Muslim refugees on a train from Delhi to Lahore, 1947 — Click to enlarge
Henri Cartier-Bresson is perhaps the most well-known photographer in India, or rather—an important distinction—the photographer whose work is most well-known. He first visited India in the fall of 1947. One of only two Western photographers granted access to Gandhi, Cartier-Bresson shot a series of portraits of the ailing leader the week before he was killed by Nathuram Godse, a Hindu chauvinist, in January 1948. Cartier-Bresson then covered Gandhi’s funeral and the national mourning that followed.
First published in Life magazine, these photos brought Cartier-Bresson worldwide recognition. They were also widely reproduced in India, and are today so familiar there that his authorship is usually forgotten. The same is true of many quieter, more tableaux-like photos he took on subsequent visits in 1950, 1966, and 1980. In “Henri Cartier-Bresson: India in Full Frame,” the Rubin Museum brings together selections from each of these trips.
Whether the Rubin Museum is an easy trip – or not likely – this article is worth the read. History comes alive. The photographer’s eye is well understood. We learn, we learn more.
4 thoughts on “Distant India in a Distant Time”
“Photographs that show a bygone India” (BBC) http://www.bbc.com/news/world-asia-india-42194191 “Photo studios are on the verge of extinction in the digital era. But as they struggle to keep theirs shutters open, one research project is looking at ways to preserve their legacy by digitising archival images. The project, funded by the British Library, visited around 100 photo studios across the south Indian state of Tamil Nadu and preserved, or rather digitised, 10,000 prints. Many of the photos were taken between 1880-1980, and they ranged from portraits of families and famous stars to weddings and funerals.”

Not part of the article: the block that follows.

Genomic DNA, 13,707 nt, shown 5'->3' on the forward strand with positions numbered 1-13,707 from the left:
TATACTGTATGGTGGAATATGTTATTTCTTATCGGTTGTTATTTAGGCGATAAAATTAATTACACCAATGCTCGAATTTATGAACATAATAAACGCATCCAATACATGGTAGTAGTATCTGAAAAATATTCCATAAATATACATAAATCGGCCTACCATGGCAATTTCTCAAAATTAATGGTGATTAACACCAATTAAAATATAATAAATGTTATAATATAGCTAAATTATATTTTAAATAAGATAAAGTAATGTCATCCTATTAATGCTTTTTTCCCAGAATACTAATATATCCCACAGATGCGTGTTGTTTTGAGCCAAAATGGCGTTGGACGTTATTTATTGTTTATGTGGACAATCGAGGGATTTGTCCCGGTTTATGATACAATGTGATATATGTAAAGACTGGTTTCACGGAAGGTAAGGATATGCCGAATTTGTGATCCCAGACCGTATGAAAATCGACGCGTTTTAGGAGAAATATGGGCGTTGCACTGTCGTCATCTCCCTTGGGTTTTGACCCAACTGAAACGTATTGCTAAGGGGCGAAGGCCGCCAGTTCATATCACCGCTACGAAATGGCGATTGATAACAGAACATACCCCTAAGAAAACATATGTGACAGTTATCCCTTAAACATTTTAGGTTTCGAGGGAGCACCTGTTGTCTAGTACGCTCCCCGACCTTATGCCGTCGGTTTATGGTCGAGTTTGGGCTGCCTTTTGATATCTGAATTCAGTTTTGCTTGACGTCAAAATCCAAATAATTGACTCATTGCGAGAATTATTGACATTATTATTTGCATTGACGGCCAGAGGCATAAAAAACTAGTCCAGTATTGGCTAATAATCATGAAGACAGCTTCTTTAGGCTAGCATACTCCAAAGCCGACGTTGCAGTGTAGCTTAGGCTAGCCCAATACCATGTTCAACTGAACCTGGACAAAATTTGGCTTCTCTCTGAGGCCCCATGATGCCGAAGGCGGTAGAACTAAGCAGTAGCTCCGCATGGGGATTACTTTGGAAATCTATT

How Britain stole $45 trillion from India
And lied about it.
How the colonization of India influenced global food https://www.aljazeera.com/features/2021/4/1/how-the-colonisation-of-india-influenced-global-food
The British, French, Portuguese, Dutch and Danes; India was colonized by many countries and each had an influence on its produce and cuisines. But less is known about the impact India has had on the food of its colonizers.
India: Hindu event calling for genocide of Muslims sparks outrage
Police file case after videos go viral on social media of a meeting in which Hindu religious leaders called for mass killings and use of weapons against Muslims.
The meeting was attended by at least one member of Prime Minister Narendra Modi’s Bharatiya Janata Party (BJP). The party stands accused of encouraging the persecution of Muslims and other minorities by hardline Hindu nationalists since coming to power in 2014, allegations it denies.
Modi’s government has not commented on the event.